Ancient Civilization
Contributions and Accomplishments - Birth of a City - Sumerian Art -
Religion in Mesopotamia - Music - Writing

RELIGION in MESOPOTAMIA


The word "religion" means a binding together or a system of beliefs, rituals, and standards of conduct. Religion provides spiritual and ethical guidance and offers an acceptable explanation of the mysteries of death. Religion in Mesopotamia gave the world its first mythology.

Mesopotamian mythology was a series of repeated stories that explained the unexplainable and was the backbone of the religion. The religion of Mesopotamia is the oldest religion that we have RECORDS of.

WHAT WE KNOW:

The Mesopotamians believed:

 The Sumerian word for universe is an-ki. This denotes the god AN and the goddesss KI. Their offspring was ENLIL-the air god. He is considered the most powerful god in the Sumerian pantheon. Mesopotamians were polytheistic. In other words they believed in many gods. The Sumerians were clearly in touch with the spirit world...In matters of physical health, they relied on spiritual remedies, and turned to exorcists, to get rid of the demons that were possessing them.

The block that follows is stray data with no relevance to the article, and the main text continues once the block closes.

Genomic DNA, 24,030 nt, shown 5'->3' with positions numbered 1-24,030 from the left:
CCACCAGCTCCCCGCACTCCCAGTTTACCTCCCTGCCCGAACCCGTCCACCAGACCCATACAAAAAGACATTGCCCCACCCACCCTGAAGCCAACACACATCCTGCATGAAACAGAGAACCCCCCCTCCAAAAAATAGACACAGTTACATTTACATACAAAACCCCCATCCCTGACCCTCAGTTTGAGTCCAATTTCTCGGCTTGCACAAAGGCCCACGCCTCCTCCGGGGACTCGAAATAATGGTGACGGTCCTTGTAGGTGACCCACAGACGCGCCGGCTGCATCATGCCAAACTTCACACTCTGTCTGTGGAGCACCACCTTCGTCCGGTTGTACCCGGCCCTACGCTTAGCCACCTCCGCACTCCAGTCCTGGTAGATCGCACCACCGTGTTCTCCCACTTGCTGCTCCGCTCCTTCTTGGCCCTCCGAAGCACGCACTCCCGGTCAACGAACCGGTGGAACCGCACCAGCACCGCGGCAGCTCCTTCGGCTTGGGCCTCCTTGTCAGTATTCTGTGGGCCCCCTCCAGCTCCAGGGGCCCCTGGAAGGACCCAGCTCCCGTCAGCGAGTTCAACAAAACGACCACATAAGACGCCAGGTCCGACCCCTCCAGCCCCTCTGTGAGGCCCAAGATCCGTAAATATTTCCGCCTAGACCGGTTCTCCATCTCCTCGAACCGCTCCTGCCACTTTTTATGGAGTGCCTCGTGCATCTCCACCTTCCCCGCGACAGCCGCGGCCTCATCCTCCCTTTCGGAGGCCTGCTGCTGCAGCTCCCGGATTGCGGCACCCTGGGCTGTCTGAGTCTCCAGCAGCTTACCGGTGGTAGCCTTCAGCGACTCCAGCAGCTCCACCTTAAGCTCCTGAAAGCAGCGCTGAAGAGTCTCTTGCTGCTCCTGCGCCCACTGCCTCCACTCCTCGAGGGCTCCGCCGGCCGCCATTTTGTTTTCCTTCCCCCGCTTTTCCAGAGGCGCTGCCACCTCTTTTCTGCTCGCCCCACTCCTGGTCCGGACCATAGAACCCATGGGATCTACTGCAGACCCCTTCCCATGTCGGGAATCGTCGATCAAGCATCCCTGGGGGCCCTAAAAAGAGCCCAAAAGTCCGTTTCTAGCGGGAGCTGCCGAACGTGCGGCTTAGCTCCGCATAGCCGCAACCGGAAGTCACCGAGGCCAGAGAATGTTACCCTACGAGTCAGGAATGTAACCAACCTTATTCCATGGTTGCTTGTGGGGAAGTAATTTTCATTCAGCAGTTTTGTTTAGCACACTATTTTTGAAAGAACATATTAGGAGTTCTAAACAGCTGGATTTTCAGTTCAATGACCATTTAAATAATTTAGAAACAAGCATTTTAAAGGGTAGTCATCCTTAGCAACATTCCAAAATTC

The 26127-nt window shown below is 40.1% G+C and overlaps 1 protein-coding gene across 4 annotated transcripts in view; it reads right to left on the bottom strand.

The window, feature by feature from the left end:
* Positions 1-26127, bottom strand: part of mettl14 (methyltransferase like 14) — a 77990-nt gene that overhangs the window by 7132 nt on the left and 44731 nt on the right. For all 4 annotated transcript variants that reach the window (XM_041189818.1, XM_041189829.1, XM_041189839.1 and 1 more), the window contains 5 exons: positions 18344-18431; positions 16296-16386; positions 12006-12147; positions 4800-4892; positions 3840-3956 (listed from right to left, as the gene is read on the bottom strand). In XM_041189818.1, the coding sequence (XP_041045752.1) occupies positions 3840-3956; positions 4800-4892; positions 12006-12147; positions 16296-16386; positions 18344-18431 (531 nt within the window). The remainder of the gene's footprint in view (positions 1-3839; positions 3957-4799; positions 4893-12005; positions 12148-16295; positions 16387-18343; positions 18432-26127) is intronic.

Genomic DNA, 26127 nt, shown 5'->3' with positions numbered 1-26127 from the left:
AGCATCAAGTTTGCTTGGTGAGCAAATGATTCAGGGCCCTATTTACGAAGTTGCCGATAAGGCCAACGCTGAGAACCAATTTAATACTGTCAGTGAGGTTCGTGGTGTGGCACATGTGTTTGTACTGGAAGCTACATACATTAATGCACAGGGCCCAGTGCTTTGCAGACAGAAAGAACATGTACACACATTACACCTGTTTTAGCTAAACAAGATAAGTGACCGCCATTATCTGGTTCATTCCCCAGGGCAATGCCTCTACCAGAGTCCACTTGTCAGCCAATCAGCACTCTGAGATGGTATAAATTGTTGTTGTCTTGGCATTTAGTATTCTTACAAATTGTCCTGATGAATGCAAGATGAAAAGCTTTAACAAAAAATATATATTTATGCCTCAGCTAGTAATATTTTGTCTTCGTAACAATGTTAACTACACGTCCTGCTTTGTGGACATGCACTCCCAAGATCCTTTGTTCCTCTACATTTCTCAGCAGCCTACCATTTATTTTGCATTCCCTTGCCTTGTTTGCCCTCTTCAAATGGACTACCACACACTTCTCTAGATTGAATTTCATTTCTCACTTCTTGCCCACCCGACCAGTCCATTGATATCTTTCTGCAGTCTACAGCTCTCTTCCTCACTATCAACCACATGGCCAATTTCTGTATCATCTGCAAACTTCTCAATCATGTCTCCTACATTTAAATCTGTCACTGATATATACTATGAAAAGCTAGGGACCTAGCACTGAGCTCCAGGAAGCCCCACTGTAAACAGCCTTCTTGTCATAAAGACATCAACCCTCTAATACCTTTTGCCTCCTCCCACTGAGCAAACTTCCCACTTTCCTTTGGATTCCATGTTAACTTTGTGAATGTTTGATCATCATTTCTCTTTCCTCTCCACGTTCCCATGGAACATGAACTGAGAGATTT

Enlil and his powers...parallels the Greek God Zeus and the Roman God Jupiter.

 One of these demons is the wind demon PAZUZU. Even though he was king of the evil demons, his image was used to protect women in childbirth. This is one of the motifs in the film, The Exorcist.

Hundreds of other gods and goddesses were born from these Sumerian gods: UTU--sun god and one of the chief deities; NINHURSAG-Mother Earth and was the source of life; ENKI-lord of wisdom; INANNA-goddess of love and war and was the patron deity of Uruk.

 The gods are a window into the value system of the Mesopotamians--they valued fertility, sought protection in war, respected wisdom, and they clearly had a reverence for the earth. According to Mesopotamian mythology, human beings were created so the gods would have servants. One Babylonian creation myth states it like this...

"Man shall be charged with the service of the gods, that they might be at ease."

Notice that this view of God contrasts sharply with the concept that comes to us through the Hebrew and Christian traditions.

In essence---you wanted to treat the gods and goddesses right because they provided you with everything.

Several times a day in an elaborate ritual the god was served a sumptuous meal. The courses were set out before the statue of the god or goddess, music was played, and incense was sprinkled.

Here is a daily menu for the god Anu at Uruk:

They had quite a hearty appetite. The higher-echelon did all the preparation, and private individuals only came into contact with the gods when statues of deities were brought out of the temple and carried through the streets.

The burial rites of Sumerians are tied to their belief in the spirit world and they followed a strict pattern.


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